Is There Anything to a Name?
National columnist Marilyn vos Savant has a claim-to-fame from a worldly prospective that is quite impressive—the Guinness Book of World Records listed her for five years as having the highest IQ. Yet, she has also an interesting quirk—she refused to take the surname of her father and decided to take the surname of her mother. In responding to such years ago, she commented,
Men have long had the psychological advantage of unbroken identities. By contrast, women usually change their surnames when they get married. This practice deals a subtle—yet tremendous—blow to their sense of self. And even when women do keep their names, they seldom pass them on to their daughters. So the female heritage disappears. When enough women keep their surnames throughout life and pass them on to their daughters for life, we will witness an improvement in the stature and independence of women the likes of which has not been seen since women got the vote. [PARADE Magazine, March 25, 2007]
By reading such, one can see the not-so-subtle undertones of an equality of women that contradicts the role God prescribed for them. In Genesis 5:2, we find concerning God with Adam and Eve: “Male and female created he them; and blessed them, and called their name Adam, in the day when they were created.” I believe that this shows the bride should take the name of the groom, and I do not feel that this is demeaning to the self-esteem of women, but portrays a submissive virtue that should characterize all wives to their husbands.
Nevertheless, this hinges on the greater subject of the above title—is there anything to a name? Paul evidently thought so (1 Cor. 1:13-15). If there is nothing to a name, then why can we not take the name of Paul or any name of any other man? If there is nothing in a name, then why could we not become baptized in the name of Paul? However, Paul argues against such.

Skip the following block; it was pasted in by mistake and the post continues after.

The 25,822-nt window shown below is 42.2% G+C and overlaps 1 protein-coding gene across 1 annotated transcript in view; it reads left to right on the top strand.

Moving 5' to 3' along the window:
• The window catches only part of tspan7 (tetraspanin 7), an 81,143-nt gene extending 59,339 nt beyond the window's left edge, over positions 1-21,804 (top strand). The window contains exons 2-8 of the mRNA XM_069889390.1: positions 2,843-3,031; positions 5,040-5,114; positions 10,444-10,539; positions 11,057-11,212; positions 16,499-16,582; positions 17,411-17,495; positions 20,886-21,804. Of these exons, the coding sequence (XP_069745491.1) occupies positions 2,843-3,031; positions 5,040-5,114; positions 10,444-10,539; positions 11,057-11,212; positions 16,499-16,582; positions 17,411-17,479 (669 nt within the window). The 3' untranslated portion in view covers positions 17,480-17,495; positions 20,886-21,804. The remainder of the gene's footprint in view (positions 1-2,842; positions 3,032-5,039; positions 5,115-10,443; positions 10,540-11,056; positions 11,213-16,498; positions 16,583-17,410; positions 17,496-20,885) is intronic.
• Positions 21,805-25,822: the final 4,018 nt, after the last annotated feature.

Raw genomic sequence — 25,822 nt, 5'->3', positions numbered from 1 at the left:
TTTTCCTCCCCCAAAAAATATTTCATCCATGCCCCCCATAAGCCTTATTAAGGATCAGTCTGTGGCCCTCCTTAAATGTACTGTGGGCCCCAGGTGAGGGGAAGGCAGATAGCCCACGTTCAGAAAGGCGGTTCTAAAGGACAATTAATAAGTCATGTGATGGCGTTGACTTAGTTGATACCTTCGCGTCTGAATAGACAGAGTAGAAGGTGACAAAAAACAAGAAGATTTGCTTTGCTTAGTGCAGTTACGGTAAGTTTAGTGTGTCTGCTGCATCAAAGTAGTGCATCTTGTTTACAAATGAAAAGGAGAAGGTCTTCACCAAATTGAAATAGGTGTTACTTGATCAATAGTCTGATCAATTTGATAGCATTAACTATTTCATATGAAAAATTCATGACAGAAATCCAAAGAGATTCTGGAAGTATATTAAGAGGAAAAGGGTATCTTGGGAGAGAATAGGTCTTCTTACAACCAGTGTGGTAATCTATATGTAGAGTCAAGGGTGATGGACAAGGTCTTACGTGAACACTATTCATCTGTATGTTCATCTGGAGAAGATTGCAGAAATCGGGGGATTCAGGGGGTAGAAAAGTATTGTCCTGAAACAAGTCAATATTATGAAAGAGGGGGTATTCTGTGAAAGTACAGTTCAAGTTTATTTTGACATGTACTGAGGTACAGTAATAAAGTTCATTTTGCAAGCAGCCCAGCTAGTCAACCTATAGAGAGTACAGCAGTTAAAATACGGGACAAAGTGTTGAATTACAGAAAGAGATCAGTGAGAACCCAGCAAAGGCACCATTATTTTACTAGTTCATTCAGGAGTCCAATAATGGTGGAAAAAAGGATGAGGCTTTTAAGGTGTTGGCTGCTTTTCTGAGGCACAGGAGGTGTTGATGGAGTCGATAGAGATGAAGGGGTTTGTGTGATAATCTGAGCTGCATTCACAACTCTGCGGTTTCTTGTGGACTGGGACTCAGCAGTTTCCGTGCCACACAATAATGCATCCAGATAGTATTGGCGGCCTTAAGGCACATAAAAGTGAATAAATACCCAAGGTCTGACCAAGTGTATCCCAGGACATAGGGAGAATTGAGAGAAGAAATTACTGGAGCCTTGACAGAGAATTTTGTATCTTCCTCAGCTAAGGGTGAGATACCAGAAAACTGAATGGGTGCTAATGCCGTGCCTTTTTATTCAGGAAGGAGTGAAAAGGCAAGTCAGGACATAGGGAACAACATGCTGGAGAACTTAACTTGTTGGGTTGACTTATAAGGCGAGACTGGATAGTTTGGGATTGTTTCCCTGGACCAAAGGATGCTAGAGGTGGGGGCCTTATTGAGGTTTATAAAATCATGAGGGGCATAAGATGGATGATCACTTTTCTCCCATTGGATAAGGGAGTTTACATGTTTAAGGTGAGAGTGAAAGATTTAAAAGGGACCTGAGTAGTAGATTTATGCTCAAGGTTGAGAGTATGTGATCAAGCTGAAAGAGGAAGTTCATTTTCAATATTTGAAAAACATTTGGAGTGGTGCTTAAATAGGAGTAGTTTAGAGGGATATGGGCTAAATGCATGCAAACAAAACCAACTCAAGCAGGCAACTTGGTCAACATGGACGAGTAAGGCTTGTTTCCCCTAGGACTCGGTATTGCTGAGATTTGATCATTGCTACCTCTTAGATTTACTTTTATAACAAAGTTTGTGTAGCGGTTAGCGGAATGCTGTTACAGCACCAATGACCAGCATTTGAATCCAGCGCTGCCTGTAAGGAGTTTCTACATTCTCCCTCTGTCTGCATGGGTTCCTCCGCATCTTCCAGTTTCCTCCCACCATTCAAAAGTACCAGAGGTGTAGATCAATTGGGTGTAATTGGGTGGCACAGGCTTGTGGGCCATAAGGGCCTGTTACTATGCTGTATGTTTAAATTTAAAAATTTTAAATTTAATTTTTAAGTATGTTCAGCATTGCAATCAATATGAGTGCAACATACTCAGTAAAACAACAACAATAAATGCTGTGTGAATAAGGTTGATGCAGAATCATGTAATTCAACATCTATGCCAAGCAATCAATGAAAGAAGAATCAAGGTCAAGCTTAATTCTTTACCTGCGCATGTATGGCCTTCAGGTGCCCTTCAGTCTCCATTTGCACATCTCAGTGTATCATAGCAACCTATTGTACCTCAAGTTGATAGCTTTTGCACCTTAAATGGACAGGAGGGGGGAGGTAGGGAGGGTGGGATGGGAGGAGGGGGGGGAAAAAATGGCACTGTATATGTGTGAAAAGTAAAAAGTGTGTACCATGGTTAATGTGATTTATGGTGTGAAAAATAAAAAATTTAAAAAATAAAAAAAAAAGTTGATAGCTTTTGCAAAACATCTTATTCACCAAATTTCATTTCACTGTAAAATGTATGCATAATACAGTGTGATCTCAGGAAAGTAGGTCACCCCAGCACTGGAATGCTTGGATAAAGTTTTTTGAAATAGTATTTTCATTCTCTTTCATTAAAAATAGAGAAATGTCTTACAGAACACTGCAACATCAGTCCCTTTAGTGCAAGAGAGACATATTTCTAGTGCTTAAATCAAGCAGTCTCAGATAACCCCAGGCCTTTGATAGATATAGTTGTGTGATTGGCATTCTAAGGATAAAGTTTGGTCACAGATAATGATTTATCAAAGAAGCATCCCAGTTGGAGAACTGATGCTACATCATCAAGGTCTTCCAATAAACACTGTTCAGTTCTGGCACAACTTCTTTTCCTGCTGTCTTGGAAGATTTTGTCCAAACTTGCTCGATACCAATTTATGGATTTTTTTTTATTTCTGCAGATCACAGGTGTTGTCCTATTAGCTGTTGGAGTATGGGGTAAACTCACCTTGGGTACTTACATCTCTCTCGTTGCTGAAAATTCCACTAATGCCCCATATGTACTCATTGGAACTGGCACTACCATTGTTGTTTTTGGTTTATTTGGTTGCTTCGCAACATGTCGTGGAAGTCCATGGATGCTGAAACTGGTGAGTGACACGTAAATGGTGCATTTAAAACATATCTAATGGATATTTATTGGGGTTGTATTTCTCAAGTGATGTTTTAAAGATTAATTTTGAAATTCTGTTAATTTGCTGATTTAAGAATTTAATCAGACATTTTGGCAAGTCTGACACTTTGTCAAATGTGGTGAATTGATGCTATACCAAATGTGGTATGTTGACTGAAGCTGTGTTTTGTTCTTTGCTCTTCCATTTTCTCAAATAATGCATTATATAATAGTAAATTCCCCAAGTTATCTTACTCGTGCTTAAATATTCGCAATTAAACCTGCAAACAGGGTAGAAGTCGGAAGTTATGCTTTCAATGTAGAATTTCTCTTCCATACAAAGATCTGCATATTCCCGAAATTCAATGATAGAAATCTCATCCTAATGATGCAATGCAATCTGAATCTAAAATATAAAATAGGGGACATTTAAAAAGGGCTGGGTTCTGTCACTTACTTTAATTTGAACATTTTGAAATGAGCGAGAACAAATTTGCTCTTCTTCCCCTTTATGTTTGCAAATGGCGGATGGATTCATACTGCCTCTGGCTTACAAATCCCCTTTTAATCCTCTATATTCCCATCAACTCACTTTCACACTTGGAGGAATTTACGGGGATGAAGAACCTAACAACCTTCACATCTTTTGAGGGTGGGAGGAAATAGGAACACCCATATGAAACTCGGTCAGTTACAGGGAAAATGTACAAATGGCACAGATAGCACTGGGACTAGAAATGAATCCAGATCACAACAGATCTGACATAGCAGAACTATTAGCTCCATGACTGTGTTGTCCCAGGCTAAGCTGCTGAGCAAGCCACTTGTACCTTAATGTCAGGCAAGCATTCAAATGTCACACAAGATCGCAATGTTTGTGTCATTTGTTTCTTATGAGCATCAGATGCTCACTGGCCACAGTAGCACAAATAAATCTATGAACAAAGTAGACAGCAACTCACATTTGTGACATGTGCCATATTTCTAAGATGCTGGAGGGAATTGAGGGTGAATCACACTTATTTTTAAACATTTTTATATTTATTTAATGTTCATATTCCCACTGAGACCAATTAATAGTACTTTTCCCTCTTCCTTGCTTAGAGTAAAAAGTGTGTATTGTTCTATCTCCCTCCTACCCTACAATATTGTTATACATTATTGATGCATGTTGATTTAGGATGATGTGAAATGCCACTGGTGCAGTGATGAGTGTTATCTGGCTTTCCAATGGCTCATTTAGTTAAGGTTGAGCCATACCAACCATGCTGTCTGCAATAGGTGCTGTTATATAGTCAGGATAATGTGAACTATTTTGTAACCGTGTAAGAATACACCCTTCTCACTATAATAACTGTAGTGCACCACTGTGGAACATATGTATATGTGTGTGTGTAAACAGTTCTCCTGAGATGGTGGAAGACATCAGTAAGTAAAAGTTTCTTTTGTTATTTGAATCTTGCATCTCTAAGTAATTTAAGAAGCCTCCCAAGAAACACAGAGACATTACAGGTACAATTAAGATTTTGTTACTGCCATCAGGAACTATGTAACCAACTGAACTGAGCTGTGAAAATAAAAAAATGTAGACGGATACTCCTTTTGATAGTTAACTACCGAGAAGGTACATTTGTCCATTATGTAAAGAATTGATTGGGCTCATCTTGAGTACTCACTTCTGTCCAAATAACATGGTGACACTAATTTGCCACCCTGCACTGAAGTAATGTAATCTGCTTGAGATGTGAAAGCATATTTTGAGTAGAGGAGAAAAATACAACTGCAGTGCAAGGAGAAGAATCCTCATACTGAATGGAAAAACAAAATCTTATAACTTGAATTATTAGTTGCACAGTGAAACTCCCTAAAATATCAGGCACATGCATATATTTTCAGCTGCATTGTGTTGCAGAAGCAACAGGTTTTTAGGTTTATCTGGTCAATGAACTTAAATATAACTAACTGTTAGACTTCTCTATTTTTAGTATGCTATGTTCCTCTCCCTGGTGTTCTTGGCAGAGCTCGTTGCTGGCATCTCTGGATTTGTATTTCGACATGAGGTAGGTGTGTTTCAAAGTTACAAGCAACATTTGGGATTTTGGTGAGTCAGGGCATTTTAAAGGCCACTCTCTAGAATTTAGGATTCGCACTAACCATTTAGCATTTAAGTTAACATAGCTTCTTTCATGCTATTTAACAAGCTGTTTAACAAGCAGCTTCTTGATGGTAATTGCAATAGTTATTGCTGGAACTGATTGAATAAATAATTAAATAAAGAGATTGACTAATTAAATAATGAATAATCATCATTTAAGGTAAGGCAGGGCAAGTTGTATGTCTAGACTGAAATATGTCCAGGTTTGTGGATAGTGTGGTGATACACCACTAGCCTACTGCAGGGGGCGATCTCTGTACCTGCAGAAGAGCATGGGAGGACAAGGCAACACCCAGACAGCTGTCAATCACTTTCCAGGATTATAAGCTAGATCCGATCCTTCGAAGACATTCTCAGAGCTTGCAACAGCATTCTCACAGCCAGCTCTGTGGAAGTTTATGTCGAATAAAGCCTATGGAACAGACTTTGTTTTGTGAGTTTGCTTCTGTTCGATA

For this reason, we should identify ourselves as the church that bears the name of the one who built it (Matt. 16:18). For this reason, we should identify ourselves as the ones who belong to our Lord Jesus Christ (Acts 11:26; 26:28; 1 Pet. 4:16). In other words, people of God are to call themselves by His name (cf. 2 Chron. 7:14), “…for there is none other name under heaven given among men, whereby we must be saved” (Acts 4:12).
Consider the following:
– I know that we should use method in the work of our Lord, but I am not a Methodist.
– I know that we should have bishops (Greek word episcopos) or elders (Greek word presbuteros) to oversee the work of the church, but I am neither an Episcopalian nor a Presbyterian.
– I know that each congregation is independent, but I am not a Congregationalist.
– I know that immersion constitutes the act of baptism, but I am not a Baptist.
– I know that God has called us to be holy, but I am not a Holiness.
– I know that Christ will come again (Advent), but I am not an Adventist.
– I know that the church is universal (Latin, catholic), but I am not a Catholic.
– Therefore, I prefer to stick closely to the word of God and identify myself simply as a Christian.
Even the recognized and talented Baptist preacher, Charles Spurgeon, stated in a sermon of his (May 27, 1855), “I say of the Baptist name, let it perish, but let Christ’s name last forever. I look forward with pleasure, to the day when there will not be a Baptist living… I hope the Baptist name will soon perish, but let Christ’s name endure forever.” Is there anything to a name? I believe that there is!